Chinese vocabulary acquisition tips: part I, background
When I started to learn Chinese, I made a series of assumptions about my journey at the outset. Some of these assumptions proved to be correct, and others proved to be inaccurate. The assumption that proved to be the most inaccurate was that a mastery of the 5,000-word Hanyu Shuiping Kaoshi (HSK) level 6 exam curriculum (the highest level offered at the time) represented a mastery of the Chinese language. I further assumed that because 5,000 words was mastery, I could achieve my desired level (conversational fluency) around the HSK 3 or 4 level, or between 600 and 1,200 words. For me, this meant being able to comfortably hold general conversations on non-specialized topics, understand some television (TV dramas) and read simple books like Harry Potter translated into Chinese.
Needless to say, I was nowhere near capable of these tasks after I passed the HSK 4. In reality, I was only minimally able to do these things at a 2,500-word vocabulary, which corresponds with HSK 5. I would say that only now, at around an 8,000-word vocabulary am I comfortable with them. Furthermore, I am aware that my comfort level will only increase as that vocabulary increases further. In short, even at 8,000 words I do not feel like I have reached a plateau in terms of the value of additional vocabulary.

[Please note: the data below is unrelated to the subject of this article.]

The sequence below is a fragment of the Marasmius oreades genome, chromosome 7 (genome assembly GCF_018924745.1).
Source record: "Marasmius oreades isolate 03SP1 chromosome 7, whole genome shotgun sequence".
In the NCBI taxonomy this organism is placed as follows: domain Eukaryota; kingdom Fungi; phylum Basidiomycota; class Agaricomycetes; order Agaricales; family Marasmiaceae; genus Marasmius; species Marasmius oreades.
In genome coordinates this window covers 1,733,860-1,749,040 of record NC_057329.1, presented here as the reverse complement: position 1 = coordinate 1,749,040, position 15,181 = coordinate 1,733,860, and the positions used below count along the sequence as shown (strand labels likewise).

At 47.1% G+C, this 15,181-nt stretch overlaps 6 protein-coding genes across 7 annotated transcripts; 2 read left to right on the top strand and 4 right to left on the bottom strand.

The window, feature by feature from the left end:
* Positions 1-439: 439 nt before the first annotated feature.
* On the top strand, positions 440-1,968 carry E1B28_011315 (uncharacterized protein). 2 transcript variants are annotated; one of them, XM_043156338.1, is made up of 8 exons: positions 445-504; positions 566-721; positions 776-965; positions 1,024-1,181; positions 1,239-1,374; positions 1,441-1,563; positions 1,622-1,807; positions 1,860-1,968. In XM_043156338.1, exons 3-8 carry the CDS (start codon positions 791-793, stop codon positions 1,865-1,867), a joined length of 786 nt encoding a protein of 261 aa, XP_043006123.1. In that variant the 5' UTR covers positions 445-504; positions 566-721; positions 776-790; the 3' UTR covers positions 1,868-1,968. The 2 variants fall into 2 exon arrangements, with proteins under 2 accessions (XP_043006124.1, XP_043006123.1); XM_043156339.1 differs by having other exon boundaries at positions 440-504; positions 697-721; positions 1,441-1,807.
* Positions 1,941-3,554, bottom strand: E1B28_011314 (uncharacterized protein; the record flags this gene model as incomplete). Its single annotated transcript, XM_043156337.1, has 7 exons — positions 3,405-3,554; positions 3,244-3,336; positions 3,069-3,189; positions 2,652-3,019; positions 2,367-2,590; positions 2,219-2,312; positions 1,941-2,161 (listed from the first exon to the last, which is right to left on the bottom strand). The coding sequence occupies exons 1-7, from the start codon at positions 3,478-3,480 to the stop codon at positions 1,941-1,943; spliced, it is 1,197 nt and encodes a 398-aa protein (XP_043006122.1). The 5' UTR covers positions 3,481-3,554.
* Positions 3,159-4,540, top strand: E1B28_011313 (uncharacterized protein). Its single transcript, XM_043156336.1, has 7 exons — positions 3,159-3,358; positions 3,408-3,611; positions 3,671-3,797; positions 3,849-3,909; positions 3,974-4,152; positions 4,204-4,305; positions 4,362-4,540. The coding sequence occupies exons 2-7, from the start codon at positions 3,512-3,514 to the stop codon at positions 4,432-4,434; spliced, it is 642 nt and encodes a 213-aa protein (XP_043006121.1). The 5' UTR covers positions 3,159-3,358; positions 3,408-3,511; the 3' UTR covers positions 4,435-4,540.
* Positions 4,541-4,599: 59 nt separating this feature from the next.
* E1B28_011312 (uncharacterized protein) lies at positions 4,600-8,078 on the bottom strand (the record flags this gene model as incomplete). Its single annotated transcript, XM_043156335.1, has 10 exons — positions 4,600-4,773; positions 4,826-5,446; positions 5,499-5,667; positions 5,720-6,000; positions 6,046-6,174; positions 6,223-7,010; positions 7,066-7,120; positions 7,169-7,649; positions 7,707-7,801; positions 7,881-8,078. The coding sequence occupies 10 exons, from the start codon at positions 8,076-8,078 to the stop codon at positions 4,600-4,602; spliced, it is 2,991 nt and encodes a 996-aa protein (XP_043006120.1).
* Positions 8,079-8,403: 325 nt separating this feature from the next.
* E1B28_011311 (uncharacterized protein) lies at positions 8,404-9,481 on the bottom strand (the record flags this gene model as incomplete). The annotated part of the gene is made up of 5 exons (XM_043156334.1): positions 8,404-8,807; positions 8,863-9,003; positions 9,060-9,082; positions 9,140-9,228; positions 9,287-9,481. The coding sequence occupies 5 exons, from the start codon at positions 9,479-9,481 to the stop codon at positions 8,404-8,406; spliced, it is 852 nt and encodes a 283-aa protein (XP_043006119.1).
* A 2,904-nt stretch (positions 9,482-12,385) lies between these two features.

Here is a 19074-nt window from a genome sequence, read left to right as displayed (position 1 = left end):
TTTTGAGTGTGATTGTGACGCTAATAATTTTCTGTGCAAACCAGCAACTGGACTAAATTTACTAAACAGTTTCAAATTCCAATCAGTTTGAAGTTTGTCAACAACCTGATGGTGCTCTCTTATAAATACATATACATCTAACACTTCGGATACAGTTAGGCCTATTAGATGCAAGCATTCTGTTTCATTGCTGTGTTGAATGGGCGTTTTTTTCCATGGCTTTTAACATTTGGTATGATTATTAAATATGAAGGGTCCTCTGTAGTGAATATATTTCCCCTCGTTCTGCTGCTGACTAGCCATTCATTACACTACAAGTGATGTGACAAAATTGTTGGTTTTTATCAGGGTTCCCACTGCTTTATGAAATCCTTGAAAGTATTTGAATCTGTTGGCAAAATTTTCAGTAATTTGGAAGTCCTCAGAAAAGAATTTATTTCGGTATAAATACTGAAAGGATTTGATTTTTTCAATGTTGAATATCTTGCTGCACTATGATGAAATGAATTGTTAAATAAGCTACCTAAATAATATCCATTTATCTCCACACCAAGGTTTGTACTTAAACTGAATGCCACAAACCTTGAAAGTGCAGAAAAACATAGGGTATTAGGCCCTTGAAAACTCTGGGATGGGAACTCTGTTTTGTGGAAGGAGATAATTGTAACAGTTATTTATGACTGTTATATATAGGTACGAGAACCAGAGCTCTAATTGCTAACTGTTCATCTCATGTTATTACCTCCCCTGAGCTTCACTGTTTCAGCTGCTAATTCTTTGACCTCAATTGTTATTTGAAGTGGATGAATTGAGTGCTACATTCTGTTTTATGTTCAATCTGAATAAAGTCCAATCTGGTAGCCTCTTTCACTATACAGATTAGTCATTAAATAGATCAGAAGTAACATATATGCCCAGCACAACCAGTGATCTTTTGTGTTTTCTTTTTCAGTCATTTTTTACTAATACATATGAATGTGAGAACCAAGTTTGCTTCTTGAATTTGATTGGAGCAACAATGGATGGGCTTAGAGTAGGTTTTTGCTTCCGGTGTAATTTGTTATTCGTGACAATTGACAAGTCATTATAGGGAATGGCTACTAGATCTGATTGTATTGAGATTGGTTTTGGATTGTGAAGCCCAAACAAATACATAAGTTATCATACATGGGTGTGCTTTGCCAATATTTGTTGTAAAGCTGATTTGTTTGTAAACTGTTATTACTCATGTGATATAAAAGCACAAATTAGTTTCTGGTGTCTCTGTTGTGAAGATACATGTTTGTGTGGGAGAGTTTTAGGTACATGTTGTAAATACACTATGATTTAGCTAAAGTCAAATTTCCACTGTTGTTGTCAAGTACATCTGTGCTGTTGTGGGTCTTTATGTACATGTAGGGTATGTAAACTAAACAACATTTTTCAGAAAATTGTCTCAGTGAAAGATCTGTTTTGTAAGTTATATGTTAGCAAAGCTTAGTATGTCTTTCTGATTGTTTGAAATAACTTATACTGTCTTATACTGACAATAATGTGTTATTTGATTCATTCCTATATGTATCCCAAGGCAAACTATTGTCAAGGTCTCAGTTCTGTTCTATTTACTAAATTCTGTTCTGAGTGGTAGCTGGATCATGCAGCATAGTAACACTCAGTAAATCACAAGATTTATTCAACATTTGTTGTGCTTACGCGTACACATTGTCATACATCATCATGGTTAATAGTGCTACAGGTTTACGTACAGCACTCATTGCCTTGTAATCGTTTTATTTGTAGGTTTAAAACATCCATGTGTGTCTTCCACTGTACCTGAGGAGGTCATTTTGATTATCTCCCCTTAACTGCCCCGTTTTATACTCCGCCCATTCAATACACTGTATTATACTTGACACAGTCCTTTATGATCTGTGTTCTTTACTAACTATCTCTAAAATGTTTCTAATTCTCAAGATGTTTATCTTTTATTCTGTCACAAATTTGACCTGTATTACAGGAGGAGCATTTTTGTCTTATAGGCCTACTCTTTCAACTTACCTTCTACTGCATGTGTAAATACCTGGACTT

This journey was important, because it led me to two key realizations:
- The HSK test structure can trick you into thinking that learning Chinese is quicker and easier than it actually is. This can actually be a good thing. If I had realized how difficult Chinese would be at the outset, I may never have started learning it. By the time I realized how much work it would really take to achieve my goals, I was already in too deep in to turn back.
- Vocabulary is absolutely critical. If you want to learn intermediate-to-advanced-level Chinese, you’re going to need a lot of it (5,000 to 20,000+ words depending on your desired level). This means that the process that you use to learn vocabulary is extremely important.
Given the importance of vocabulary in the Chinese language. I have decided to post a few articles with my best tips for vocabulary acquisition!
One Reply to “Chinese vocabulary acquisition tips: part I, background”
Can’t wait to learn the tips!